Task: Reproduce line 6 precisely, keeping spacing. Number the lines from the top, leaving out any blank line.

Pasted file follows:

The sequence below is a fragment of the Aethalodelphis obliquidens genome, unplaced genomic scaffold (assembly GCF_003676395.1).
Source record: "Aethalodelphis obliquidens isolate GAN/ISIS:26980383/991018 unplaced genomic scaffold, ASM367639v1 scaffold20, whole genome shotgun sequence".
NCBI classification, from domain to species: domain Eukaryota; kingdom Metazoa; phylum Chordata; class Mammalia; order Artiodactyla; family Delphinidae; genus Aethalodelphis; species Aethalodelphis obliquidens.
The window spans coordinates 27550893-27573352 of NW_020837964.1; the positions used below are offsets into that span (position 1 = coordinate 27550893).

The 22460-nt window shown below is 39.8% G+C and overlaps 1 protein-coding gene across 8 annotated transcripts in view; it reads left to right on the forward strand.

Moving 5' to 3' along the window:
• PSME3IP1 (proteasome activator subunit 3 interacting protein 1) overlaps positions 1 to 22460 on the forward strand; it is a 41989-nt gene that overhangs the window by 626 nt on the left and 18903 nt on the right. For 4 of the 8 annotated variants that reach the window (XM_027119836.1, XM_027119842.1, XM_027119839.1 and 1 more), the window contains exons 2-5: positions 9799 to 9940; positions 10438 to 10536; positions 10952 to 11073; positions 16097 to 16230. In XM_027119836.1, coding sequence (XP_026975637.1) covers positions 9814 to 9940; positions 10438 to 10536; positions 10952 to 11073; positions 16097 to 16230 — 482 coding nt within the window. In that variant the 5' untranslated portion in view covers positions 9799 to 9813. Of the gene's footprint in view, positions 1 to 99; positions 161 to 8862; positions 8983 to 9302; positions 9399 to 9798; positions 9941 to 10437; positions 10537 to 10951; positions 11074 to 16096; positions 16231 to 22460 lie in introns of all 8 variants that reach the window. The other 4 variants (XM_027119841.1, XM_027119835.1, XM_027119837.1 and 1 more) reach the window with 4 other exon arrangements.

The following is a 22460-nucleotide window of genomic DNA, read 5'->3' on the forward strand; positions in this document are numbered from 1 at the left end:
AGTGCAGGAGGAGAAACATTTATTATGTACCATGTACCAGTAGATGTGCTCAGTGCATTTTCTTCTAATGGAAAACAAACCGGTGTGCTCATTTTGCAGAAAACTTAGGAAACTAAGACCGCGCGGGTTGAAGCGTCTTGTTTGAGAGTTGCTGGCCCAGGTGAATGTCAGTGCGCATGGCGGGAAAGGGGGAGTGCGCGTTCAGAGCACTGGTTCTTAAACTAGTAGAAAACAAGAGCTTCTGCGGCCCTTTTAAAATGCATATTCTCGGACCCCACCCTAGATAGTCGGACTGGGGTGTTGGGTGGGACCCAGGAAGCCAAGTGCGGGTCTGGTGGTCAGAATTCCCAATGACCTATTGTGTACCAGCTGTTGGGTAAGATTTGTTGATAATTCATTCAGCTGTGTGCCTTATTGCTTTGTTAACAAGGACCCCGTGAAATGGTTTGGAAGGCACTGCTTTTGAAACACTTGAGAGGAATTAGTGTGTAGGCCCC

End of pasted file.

Moving 5' to 3' along the window: